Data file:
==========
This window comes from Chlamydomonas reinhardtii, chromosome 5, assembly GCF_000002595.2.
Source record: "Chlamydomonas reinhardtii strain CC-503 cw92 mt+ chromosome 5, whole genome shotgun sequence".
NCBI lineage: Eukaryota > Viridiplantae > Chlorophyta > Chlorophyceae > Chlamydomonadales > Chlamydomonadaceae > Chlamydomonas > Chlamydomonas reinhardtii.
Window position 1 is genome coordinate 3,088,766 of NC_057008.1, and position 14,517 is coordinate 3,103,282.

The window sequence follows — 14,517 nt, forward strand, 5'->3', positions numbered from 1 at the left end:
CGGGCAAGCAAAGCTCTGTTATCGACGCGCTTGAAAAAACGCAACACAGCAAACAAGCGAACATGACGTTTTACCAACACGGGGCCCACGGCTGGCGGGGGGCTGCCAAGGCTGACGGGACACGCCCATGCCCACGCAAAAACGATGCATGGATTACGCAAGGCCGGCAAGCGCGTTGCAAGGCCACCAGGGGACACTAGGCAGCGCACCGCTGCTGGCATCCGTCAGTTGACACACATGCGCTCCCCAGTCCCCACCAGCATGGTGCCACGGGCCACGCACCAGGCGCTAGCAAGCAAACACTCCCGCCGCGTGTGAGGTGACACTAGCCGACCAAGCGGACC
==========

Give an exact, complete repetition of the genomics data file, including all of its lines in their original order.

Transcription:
This window comes from Chlamydomonas reinhardtii, chromosome 5, assembly GCF_000002595.2.
Source record: "Chlamydomonas reinhardtii strain CC-503 cw92 mt+ chromosome 5, whole genome shotgun sequence".
NCBI lineage: Eukaryota > Viridiplantae > Chlorophyta > Chlorophyceae > Chlamydomonadales > Chlamydomonadaceae > Chlamydomonas > Chlamydomonas reinhardtii.
Window position 1 is genome coordinate 3,088,766 of NC_057008.1, and position 14,517 is coordinate 3,103,282.

The window sequence follows — 14,517 nt, forward strand, 5'->3', positions numbered from 1 at the left end:
CGGGCAAGCAAAGCTCTGTTATCGACGCGCTTGAAAAAACGCAACACAGCAAACAAGCGAACATGACGTTTTACCAACACGGGGCCCACGGCTGGCGGGGGGCTGCCAAGGCTGACGGGACACGCCCATGCCCACGCAAAAACGATGCATGGATTACGCAAGGCCGGCAAGCGCGTTGCAAGGCCACCAGGGGACACTAGGCAGCGCACCGCTGCTGGCATCCGTCAGTTGACACACATGCGCTCCCCAGTCCCCACCAGCATGGTGCCACGGGCCACGCACCAGGCGCTAGCAAGCAAACACTCCCGCCGCGTGTGAGGTGACACTAGCCGACCAAGCGGACC